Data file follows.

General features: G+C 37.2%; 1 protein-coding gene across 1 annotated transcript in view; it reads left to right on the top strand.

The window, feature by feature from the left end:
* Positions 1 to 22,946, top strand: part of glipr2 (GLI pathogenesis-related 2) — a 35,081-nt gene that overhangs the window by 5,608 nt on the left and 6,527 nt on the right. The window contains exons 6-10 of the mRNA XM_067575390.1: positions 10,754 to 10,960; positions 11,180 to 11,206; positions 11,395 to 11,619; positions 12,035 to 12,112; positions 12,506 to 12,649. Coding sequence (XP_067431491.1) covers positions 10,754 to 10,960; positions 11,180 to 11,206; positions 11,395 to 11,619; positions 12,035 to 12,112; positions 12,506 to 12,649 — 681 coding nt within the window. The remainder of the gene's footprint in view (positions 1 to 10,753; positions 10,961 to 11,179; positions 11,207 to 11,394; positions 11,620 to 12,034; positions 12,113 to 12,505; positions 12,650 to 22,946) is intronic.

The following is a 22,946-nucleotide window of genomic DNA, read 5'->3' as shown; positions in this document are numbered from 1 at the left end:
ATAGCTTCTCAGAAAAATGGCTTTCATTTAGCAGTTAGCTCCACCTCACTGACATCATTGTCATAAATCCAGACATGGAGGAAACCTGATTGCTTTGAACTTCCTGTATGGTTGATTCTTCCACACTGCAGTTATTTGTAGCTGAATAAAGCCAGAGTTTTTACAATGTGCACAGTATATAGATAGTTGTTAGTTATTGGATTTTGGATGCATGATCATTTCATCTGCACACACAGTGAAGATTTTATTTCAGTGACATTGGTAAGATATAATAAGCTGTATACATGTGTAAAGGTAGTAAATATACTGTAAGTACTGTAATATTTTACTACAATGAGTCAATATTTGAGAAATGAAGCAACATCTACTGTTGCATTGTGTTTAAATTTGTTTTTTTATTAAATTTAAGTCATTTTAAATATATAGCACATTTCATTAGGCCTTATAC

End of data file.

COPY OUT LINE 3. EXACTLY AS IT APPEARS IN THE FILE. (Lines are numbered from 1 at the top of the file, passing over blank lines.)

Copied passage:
* Positions 1 to 22,946, top strand: part of glipr2 (GLI pathogenesis-related 2) — a 35,081-nt gene that overhangs the window by 5,608 nt on the left and 6,527 nt on the right. The window contains exons 6-10 of the mRNA XM_067575390.1: positions 10,754 to 10,960; positions 11,180 to 11,206; positions 11,395 to 11,619; positions 12,035 to 12,112; positions 12,506 to 12,649. Coding sequence (XP_067431491.1) covers positions 10,754 to 10,960; positions 11,180 to 11,206; positions 11,395 to 11,619; positions 12,035 to 12,112; positions 12,506 to 12,649 — 681 coding nt within the window. The remainder of the gene's footprint in view (positions 1 to 10,753; positions 10,961 to 11,179; positions 11,207 to 11,394; positions 11,620 to 12,034; positions 12,113 to 12,505; positions 12,650 to 22,946) is intronic.